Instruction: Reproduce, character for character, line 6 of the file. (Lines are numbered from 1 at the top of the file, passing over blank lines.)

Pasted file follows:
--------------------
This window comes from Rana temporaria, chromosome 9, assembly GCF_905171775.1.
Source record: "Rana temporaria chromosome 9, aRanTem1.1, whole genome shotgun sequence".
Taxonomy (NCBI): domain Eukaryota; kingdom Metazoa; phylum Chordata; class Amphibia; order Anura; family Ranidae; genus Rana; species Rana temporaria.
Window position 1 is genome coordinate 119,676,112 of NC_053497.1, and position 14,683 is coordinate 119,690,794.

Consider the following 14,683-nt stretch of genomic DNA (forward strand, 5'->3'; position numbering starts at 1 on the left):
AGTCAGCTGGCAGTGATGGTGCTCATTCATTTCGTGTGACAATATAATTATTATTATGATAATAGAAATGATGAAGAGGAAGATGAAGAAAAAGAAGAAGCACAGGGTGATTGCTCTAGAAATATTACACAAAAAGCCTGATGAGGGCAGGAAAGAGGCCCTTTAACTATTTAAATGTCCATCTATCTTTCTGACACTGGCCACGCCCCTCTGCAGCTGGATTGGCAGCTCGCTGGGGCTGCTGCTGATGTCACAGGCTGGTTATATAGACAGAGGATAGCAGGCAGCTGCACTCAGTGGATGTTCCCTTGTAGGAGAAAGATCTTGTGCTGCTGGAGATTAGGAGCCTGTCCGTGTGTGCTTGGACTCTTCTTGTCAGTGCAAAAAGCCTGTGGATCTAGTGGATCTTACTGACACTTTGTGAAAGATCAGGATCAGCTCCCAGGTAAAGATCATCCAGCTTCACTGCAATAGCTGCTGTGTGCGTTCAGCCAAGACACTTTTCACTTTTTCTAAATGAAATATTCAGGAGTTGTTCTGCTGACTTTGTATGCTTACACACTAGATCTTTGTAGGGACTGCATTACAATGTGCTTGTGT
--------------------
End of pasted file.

AGTCAGCTGGCAGTGATGGTGCTCATTCATTTCGTGTGACAATATAATTATTATTATGATAATAGAAATGATGAAGAGGAAGATGAAGAAAAAGAAGAAGCACAGGGTGATTGCTCTAGAAATATTACACAAAAAGCCTGATGAGGGCAGGAAAGAGGCCCTTTAACTATTTAAATGTCCATCTATCTTTCTGACACTGGCCACGCCCCTCTGCAGCTGGATTGGCAGCTCGCTGGGGCTGCTGCTGATGTCACAGGCTGGTTATATAGACAGAGGATAGCAGGCAGCTGCACTCAGTGGATGTTCCCTTGTAGGAGAAAGATCTTGTGCTGCTGGAGATTAGGAGCCTGTCCGTGTGTGCTTGGACTCTTCTTGTCAGTGCAAAAAGCCTGTGGATCTAGTGGATCTTACTGACACTTTGTGAAAGATCAGGATCAGCTCCCAGGTAAAGATCATCCAGCTTCACTGCAATAGCTGCTGTGTGCGTTCAGCCAAGACACTTTTCACTTTTTCTAAATGAAATATTCAGGAGTTGTTCTGCTGACTTTGTATGCTTACACACTAGATCTTTGTAGGGACTGCATTACAATGTGCTTGTGT